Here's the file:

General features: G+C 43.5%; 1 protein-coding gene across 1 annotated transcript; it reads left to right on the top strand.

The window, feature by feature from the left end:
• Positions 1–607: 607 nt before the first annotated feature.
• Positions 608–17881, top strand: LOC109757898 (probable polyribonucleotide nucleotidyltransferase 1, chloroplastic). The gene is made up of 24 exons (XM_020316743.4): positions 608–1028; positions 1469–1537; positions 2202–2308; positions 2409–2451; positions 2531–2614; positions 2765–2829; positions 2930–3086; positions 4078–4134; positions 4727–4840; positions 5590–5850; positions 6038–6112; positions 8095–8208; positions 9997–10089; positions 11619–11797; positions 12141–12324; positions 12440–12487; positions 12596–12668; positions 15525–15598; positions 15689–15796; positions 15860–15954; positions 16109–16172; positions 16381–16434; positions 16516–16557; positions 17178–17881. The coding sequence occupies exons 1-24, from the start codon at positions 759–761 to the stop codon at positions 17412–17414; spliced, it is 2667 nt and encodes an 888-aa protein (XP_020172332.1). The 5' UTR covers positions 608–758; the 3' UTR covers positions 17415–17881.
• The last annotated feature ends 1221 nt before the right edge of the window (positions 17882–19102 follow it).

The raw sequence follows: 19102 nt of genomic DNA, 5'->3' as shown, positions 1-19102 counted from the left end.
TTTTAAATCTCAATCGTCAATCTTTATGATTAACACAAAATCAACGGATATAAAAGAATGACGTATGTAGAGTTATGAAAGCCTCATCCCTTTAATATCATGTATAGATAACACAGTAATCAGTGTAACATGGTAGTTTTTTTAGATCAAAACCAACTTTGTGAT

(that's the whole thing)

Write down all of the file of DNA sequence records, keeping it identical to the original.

General features: G+C 43.5%; 1 protein-coding gene across 1 annotated transcript; it reads left to right on the top strand.

The window, feature by feature from the left end:
• Positions 1–607: 607 nt before the first annotated feature.
• Positions 608–17881, top strand: LOC109757898 (probable polyribonucleotide nucleotidyltransferase 1, chloroplastic). The gene is made up of 24 exons (XM_020316743.4): positions 608–1028; positions 1469–1537; positions 2202–2308; positions 2409–2451; positions 2531–2614; positions 2765–2829; positions 2930–3086; positions 4078–4134; positions 4727–4840; positions 5590–5850; positions 6038–6112; positions 8095–8208; positions 9997–10089; positions 11619–11797; positions 12141–12324; positions 12440–12487; positions 12596–12668; positions 15525–15598; positions 15689–15796; positions 15860–15954; positions 16109–16172; positions 16381–16434; positions 16516–16557; positions 17178–17881. The coding sequence occupies exons 1-24, from the start codon at positions 759–761 to the stop codon at positions 17412–17414; spliced, it is 2667 nt and encodes an 888-aa protein (XP_020172332.1). The 5' UTR covers positions 608–758; the 3' UTR covers positions 17415–17881.
• The last annotated feature ends 1221 nt before the right edge of the window (positions 17882–19102 follow it).

The raw sequence follows: 19102 nt of genomic DNA, 5'->3' as shown, positions 1-19102 counted from the left end.
TTTTAAATCTCAATCGTCAATCTTTATGATTAACACAAAATCAACGGATATAAAAGAATGACGTATGTAGAGTTATGAAAGCCTCATCCCTTTAATATCATGTATAGATAACACAGTAATCAGTGTAACATGGTAGTTTTTTTAGATCAAAACCAACTTTGTGAT